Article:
A modern mining geochemistry laboratory set to be put up in Ethiopia. The development plans follows a deal inked between the country’s Ministry of Mines with SGS, a renowned verification, testing, and Certification Company.
Construction of the facility is estimated to cost US $50million and is expected to be operational within a year. According Takele Uma, Minster of Mines, the facility will have a significant contribution in the development of the mining sector in Ethiopia.
Upon completion and operation, the laboratory will allow companies to get testing, verification, and certification in Ethiopia. The country is currently obliged to send their mineral samples abroad for testing and verification.
Mining in Ethiopia
Mining is important to the economy of Ethiopia as a diversification from agriculture. Currently, mining comprises only 1% of GDP. Gold, gemstones (diamonds and sapphires), and industrial minerals are important commodities for the country’s export-oriented growth strategy.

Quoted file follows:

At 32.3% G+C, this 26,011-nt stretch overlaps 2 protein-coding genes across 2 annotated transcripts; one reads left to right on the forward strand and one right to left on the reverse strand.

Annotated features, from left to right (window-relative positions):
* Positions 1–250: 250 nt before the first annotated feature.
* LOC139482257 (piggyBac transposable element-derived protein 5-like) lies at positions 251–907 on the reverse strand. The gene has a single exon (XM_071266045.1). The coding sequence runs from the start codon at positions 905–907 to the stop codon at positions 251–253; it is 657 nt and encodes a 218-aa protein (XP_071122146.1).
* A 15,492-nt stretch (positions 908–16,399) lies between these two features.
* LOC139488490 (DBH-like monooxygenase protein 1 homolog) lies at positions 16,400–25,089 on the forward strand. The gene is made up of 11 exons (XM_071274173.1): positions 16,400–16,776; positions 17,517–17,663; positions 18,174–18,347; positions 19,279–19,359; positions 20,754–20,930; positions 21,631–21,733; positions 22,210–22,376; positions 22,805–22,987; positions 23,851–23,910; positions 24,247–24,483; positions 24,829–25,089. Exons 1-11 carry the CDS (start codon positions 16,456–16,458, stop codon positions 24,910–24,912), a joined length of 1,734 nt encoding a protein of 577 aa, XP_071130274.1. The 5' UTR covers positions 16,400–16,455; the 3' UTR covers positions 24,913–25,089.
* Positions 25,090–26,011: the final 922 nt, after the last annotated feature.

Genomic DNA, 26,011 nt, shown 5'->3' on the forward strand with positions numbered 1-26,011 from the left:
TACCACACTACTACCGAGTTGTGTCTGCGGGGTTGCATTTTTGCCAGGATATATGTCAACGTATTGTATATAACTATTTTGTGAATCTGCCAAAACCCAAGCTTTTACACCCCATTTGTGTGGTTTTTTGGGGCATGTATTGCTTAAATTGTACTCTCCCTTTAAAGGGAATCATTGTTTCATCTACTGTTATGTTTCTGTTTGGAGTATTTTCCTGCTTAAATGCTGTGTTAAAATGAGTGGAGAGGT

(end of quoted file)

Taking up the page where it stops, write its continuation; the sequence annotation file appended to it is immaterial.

The country has deposits of coal, opal, gemstones, kaolin, iron ore, soda ash, and tantalum, but only gold is mined in significant quantities. In Salt extraction from salt beds in the Afar Depression, as well as from salt springs in Dire and Afder districts in the south, is only of internal importance and only a negligible amount is exported.
Despite a long mining history, dating back more than a millennium, commercial and large scale mining is still in its early stages in Ethiopia. The mining industry is a sector with significant potential for the economy.
Ethiopia’s virtually untapped, diverse and vast mineral resources offer huge potential opportunities for exploration and development. This potential coupled with improving government policies and regulations means Ethiopia is fast becoming a destination of choice for international mining investors and developers.